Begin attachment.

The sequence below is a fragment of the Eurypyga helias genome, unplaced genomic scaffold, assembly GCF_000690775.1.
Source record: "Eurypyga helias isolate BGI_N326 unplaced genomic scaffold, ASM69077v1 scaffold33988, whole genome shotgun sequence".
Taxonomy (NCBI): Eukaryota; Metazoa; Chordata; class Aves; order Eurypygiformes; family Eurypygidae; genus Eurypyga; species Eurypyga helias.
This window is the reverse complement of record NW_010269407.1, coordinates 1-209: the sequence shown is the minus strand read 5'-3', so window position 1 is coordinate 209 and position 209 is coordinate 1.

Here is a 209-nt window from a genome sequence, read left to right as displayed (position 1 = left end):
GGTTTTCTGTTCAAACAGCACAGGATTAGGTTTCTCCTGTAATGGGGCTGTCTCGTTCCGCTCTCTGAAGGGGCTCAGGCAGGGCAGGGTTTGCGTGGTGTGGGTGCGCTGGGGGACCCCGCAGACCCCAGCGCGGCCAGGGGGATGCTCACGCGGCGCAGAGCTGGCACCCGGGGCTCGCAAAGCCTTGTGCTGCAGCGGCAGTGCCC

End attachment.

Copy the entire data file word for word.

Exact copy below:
The sequence below is a fragment of the Eurypyga helias genome, unplaced genomic scaffold, assembly GCF_000690775.1.
Source record: "Eurypyga helias isolate BGI_N326 unplaced genomic scaffold, ASM69077v1 scaffold33988, whole genome shotgun sequence".
Taxonomy (NCBI): Eukaryota; Metazoa; Chordata; class Aves; order Eurypygiformes; family Eurypygidae; genus Eurypyga; species Eurypyga helias.
This window is the reverse complement of record NW_010269407.1, coordinates 1-209: the sequence shown is the minus strand read 5'-3', so window position 1 is coordinate 209 and position 209 is coordinate 1.

Here is a 209-nt window from a genome sequence, read left to right as displayed (position 1 = left end):
GGTTTTCTGTTCAAACAGCACAGGATTAGGTTTCTCCTGTAATGGGGCTGTCTCGTTCCGCTCTCTGAAGGGGCTCAGGCAGGGCAGGGTTTGCGTGGTGTGGGTGCGCTGGGGGACCCCGCAGACCCCAGCGCGGCCAGGGGGATGCTCACGCGGCGCAGAGCTGGCACCCGGGGCTCGCAAAGCCTTGTGCTGCAGCGGCAGTGCCC